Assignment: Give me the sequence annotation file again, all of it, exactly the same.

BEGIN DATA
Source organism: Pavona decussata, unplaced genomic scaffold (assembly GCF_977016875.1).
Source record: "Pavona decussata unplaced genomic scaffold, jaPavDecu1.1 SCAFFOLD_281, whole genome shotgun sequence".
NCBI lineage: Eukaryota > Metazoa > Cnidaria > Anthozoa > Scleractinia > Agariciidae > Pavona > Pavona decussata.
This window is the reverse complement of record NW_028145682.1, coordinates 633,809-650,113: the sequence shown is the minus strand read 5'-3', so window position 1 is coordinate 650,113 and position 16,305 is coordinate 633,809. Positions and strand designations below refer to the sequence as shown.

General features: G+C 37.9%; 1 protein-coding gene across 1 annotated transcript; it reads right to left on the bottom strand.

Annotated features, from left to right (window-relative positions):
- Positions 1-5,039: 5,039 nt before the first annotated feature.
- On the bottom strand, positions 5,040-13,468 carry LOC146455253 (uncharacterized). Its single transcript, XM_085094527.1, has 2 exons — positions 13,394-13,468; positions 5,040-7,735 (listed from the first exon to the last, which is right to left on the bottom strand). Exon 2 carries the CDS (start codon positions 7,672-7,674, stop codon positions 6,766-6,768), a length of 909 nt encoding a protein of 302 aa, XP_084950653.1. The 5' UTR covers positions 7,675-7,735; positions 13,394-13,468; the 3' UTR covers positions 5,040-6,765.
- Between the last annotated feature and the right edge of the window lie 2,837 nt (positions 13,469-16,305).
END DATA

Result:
Source organism: Pavona decussata, unplaced genomic scaffold (assembly GCF_977016875.1).
Source record: "Pavona decussata unplaced genomic scaffold, jaPavDecu1.1 SCAFFOLD_281, whole genome shotgun sequence".
NCBI lineage: Eukaryota > Metazoa > Cnidaria > Anthozoa > Scleractinia > Agariciidae > Pavona > Pavona decussata.
This window is the reverse complement of record NW_028145682.1, coordinates 633,809-650,113: the sequence shown is the minus strand read 5'-3', so window position 1 is coordinate 650,113 and position 16,305 is coordinate 633,809. Positions and strand designations below refer to the sequence as shown.

General features: G+C 37.9%; 1 protein-coding gene across 1 annotated transcript; it reads right to left on the bottom strand.

Annotated features, from left to right (window-relative positions):
- Positions 1-5,039: 5,039 nt before the first annotated feature.
- On the bottom strand, positions 5,040-13,468 carry LOC146455253 (uncharacterized). Its single transcript, XM_085094527.1, has 2 exons — positions 13,394-13,468; positions 5,040-7,735 (listed from the first exon to the last, which is right to left on the bottom strand). Exon 2 carries the CDS (start codon positions 7,672-7,674, stop codon positions 6,766-6,768), a length of 909 nt encoding a protein of 302 aa, XP_084950653.1. The 5' UTR covers positions 7,675-7,735; positions 13,394-13,468; the 3' UTR covers positions 5,040-6,765.
- Between the last annotated feature and the right edge of the window lie 2,837 nt (positions 13,469-16,305).